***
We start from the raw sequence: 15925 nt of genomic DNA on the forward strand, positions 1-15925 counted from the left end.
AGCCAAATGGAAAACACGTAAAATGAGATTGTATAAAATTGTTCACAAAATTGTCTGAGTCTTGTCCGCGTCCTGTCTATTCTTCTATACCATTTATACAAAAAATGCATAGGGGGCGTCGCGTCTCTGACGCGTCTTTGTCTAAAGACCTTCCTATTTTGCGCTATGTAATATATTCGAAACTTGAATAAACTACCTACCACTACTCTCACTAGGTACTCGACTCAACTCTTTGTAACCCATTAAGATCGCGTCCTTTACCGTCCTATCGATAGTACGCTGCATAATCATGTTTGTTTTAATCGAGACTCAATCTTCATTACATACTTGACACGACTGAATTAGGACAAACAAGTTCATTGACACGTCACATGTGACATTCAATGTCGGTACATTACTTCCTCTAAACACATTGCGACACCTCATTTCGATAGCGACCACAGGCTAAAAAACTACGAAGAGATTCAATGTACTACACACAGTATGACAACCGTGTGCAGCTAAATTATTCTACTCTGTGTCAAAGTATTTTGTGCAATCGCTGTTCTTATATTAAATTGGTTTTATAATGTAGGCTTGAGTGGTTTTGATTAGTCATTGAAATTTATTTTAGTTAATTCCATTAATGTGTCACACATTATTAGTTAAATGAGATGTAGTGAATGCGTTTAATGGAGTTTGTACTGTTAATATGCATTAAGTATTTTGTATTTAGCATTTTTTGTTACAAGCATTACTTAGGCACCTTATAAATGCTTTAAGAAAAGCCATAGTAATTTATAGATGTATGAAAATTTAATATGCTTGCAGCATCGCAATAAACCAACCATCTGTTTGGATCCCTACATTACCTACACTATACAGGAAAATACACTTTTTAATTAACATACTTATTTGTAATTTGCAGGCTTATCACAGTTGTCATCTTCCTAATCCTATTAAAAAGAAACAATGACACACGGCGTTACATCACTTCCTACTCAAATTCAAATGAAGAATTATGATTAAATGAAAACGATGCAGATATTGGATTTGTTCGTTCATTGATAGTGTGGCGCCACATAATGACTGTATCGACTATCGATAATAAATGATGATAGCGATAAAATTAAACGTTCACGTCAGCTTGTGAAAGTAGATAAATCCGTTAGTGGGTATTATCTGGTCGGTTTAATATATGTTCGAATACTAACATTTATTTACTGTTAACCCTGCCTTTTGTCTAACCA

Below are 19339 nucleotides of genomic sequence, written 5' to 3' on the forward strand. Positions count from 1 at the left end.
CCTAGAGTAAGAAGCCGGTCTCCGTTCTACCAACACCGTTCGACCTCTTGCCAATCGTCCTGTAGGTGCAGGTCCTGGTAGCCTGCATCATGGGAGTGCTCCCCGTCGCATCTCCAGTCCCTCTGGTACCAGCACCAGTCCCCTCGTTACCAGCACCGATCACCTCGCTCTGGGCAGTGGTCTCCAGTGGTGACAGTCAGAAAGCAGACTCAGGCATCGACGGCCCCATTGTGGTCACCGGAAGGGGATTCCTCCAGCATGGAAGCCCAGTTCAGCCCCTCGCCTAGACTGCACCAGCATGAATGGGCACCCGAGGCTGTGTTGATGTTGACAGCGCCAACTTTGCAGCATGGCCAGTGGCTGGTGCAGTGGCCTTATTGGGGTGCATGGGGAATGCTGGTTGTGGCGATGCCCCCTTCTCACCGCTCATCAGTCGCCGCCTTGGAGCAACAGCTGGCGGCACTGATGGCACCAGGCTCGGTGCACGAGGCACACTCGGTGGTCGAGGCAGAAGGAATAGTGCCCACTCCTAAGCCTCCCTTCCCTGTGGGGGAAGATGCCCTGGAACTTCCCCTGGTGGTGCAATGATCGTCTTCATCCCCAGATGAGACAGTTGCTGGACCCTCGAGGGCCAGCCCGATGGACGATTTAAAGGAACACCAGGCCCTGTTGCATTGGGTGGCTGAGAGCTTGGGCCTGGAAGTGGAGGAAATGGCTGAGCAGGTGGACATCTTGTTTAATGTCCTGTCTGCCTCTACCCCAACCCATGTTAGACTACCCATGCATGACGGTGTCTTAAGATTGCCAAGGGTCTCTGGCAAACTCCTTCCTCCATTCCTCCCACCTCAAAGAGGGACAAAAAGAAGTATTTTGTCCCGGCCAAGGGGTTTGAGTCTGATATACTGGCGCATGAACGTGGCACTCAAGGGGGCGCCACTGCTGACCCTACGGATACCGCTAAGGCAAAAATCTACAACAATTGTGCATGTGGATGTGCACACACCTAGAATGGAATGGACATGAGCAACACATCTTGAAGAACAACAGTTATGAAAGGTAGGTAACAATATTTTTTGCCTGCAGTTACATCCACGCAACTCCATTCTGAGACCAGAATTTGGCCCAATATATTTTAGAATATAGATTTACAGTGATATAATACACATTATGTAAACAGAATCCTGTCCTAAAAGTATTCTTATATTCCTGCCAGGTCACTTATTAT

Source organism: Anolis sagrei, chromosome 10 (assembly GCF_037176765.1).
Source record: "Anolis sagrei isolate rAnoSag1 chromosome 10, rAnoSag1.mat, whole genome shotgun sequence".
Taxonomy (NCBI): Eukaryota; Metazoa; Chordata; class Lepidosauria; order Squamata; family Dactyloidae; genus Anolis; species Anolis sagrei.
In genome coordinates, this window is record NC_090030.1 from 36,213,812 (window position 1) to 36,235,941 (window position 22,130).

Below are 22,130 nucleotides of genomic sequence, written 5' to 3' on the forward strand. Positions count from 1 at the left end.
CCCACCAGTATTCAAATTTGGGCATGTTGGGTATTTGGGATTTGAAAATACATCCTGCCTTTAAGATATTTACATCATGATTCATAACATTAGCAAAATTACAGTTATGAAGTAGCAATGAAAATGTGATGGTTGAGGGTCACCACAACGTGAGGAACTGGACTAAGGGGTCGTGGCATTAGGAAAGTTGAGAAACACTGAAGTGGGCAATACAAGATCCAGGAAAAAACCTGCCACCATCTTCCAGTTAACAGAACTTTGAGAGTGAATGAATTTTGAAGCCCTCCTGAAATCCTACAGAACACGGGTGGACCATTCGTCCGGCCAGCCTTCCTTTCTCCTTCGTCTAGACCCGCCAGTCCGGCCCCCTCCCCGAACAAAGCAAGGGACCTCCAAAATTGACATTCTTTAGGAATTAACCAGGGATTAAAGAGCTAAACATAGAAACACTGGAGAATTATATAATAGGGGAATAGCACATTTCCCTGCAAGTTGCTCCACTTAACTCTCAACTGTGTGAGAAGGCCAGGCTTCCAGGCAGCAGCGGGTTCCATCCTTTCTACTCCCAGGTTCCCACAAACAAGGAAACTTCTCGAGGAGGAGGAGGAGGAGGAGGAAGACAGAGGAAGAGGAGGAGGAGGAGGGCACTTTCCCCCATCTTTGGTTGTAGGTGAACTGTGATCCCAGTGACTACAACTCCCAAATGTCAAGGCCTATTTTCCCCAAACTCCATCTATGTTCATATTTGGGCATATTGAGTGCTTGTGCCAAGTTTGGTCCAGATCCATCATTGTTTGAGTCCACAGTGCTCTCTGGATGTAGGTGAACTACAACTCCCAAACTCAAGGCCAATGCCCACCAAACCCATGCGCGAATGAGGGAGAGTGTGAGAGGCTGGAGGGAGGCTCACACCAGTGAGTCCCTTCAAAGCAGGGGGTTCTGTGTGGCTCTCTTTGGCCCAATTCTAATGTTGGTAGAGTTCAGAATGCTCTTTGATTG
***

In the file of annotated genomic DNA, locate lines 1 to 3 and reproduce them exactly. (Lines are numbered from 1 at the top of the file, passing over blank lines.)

We start from the raw sequence: 15925 nt of genomic DNA on the forward strand, positions 1-15925 counted from the left end.
AGCCAAATGGAAAACACGTAAAATGAGATTGTATAAAATTGTTCACAAAATTGTCTGAGTCTTGTCCGCGTCCTGTCTATTCTTCTATACCATTTATACAAAAAATGCATAGGGGGCGTCGCGTCTCTGACGCGTCTTTGTCTAAAGACCTTCCTATTTTGCGCTATGTAATATATTCGAAACTTGAATAAACTACCTACCACTACTCTCACTAGGTACTCGACTCAACTCTTTGTAACCCATTAAGATCGCGTCCTTTACCGTCCTATCGATAGTACGCTGCATAATCATGTTTGTTTTAATCGAGACTCAATCTTCATTACATACTTGACACGACTGAATTAGGACAAACAAGTTCATTGACACGTCACATGTGACATTCAATGTCGGTACATTACTTCCTCTAAACACATTGCGACACCTCATTTCGATAGCGACCACAGGCTAAAAAACTACGAAGAGATTCAATGTACTACACACAGTATGACAACCGTGTGCAGCTAAATTATTCTACTCTGTGTCAAAGTATTTTGTGCAATCGCTGTTCTTATATTAAATTGGTTTTATAATGTAGGCTTGAGTGGTTTTGATTAGTCATTGAAATTTATTTTAGTTAATTCCATTAATGTGTCACACATTATTAGTTAAATGAGATGTAGTGAATGCGTTTAATGGAGTTTGTACTGTTAATATGCATTAAGTATTTTGTATTTAGCATTTTTTGTTACAAGCATTACTTAGGCACCTTATAAATGCTTTAAGAAAAGCCATAGTAATTTATAGATGTATGAAAATTTAATATGCTTGCAGCATCGCAATAAACCAACCATCTGTTTGGATCCCTACATTACCTACACTATACAGGAAAATACACTTTTTAATTAACATACTTATTTGTAATTTGCAGGCTTATCACAGTTGTCATCTTCCTAATCCTATTAAAAAGAAACAATGACACACGGCGTTACATCACTTCCTACTCAAATTCAAATGAAGAATTATGATTAAATGAAAACGATGCAGATATTGGATTTGTTCGTTCATTGATAGTGTGGCGCCACATAATGACTGTATCGACTATCGATAATAAATGATGATAGCGATAAAATTAAACGTTCACGTCAGCTTGTGAAAGTAGATAAATCCGTTAGTGGGTATTATCTGGTCGGTTTAATATATGTTCGAATACTAACATTTATTTACTGTTAACCCTGCCTTTTGTCTAACCA

Below are 19339 nucleotides of genomic sequence, written 5' to 3' on the forward strand. Positions count from 1 at the left end.